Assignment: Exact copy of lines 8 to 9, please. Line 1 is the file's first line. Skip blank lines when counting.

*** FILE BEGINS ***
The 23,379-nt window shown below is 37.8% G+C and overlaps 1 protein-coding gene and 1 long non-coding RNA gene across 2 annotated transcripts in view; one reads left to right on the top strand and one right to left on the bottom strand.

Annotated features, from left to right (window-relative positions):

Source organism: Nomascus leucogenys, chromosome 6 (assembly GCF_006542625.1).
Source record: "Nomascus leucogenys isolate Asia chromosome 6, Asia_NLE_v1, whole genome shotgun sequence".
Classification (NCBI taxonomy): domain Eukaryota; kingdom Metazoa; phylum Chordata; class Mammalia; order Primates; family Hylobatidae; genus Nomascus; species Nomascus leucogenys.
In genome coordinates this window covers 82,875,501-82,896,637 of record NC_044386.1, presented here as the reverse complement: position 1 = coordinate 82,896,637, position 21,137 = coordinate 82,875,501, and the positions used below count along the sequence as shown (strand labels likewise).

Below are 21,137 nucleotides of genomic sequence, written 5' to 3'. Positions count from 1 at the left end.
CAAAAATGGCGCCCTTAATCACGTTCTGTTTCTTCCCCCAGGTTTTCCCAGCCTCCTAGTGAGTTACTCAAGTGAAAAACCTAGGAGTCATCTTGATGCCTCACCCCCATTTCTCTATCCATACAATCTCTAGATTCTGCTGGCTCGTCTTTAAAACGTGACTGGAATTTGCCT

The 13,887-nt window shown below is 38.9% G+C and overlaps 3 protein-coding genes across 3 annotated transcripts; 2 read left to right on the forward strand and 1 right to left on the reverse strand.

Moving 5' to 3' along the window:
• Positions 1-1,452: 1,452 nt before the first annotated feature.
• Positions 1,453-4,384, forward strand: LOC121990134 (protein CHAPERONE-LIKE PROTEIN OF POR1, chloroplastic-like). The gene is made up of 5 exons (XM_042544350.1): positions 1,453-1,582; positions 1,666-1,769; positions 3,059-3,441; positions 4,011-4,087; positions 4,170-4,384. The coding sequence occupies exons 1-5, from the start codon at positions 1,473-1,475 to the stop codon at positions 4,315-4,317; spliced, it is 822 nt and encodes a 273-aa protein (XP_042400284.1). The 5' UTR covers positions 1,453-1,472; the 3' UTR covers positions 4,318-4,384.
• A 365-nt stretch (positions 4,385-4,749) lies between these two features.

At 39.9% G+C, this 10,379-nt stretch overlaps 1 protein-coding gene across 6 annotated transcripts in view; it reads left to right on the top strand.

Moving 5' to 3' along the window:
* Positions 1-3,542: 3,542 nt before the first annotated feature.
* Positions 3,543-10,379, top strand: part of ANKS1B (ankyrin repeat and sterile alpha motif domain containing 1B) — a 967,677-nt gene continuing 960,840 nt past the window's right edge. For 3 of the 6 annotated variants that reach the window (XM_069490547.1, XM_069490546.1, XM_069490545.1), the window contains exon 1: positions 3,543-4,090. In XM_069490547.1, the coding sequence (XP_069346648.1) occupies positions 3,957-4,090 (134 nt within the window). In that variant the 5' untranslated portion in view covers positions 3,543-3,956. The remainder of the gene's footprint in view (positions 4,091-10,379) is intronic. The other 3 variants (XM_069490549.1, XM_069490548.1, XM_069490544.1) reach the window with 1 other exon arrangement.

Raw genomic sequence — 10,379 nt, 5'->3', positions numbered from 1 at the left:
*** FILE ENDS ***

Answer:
CAAAAATGGCGCCCTTAATCACGTTCTGTTTCTTCCCCCAGGTTTTCCCAGCCTCCTAGTGAGTTACTCAAGTGAAAAACCTAGGAGTCATCTTGATGCCTCACCCCCATTTCTCTATCCATACAATCTCTAGATTCTGCTGGCTCGTCTTTAAAACGTGACTGGAATTTGCCT

The 13,887-nt window shown below is 38.9% G+C and overlaps 3 protein-coding genes across 3 annotated transcripts; 2 read left to right on the forward strand and 1 right to left on the reverse strand.